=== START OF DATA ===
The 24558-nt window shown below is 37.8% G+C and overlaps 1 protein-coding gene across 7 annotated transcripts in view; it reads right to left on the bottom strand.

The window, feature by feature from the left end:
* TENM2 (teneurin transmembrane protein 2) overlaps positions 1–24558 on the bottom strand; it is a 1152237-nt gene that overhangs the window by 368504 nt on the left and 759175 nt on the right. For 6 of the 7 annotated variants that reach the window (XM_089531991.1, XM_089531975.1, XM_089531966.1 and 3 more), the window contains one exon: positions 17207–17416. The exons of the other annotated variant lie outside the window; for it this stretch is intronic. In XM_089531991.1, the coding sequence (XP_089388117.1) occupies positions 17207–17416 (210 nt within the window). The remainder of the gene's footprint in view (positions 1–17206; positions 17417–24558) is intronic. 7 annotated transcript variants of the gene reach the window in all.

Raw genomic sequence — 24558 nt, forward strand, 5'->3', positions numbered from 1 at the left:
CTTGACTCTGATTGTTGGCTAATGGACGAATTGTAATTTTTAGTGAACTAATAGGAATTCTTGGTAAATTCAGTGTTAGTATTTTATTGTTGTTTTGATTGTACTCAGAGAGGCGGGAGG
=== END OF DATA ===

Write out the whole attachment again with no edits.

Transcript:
The 24558-nt window shown below is 37.8% G+C and overlaps 1 protein-coding gene across 7 annotated transcripts in view; it reads right to left on the bottom strand.

The window, feature by feature from the left end:
* TENM2 (teneurin transmembrane protein 2) overlaps positions 1–24558 on the bottom strand; it is a 1152237-nt gene that overhangs the window by 368504 nt on the left and 759175 nt on the right. For 6 of the 7 annotated variants that reach the window (XM_089531991.1, XM_089531975.1, XM_089531966.1 and 3 more), the window contains one exon: positions 17207–17416. The exons of the other annotated variant lie outside the window; for it this stretch is intronic. In XM_089531991.1, the coding sequence (XP_089388117.1) occupies positions 17207–17416 (210 nt within the window). The remainder of the gene's footprint in view (positions 1–17206; positions 17417–24558) is intronic. 7 annotated transcript variants of the gene reach the window in all.

Raw genomic sequence — 24558 nt, forward strand, 5'->3', positions numbered from 1 at the left:
CTTGACTCTGATTGTTGGCTAATGGACGAATTGTAATTTTTAGTGAACTAATAGGAATTCTTGGTAAATTCAGTGTTAGTATTTTATTGTTGTTTTGATTGTACTCAGAGAGGCGGGAGG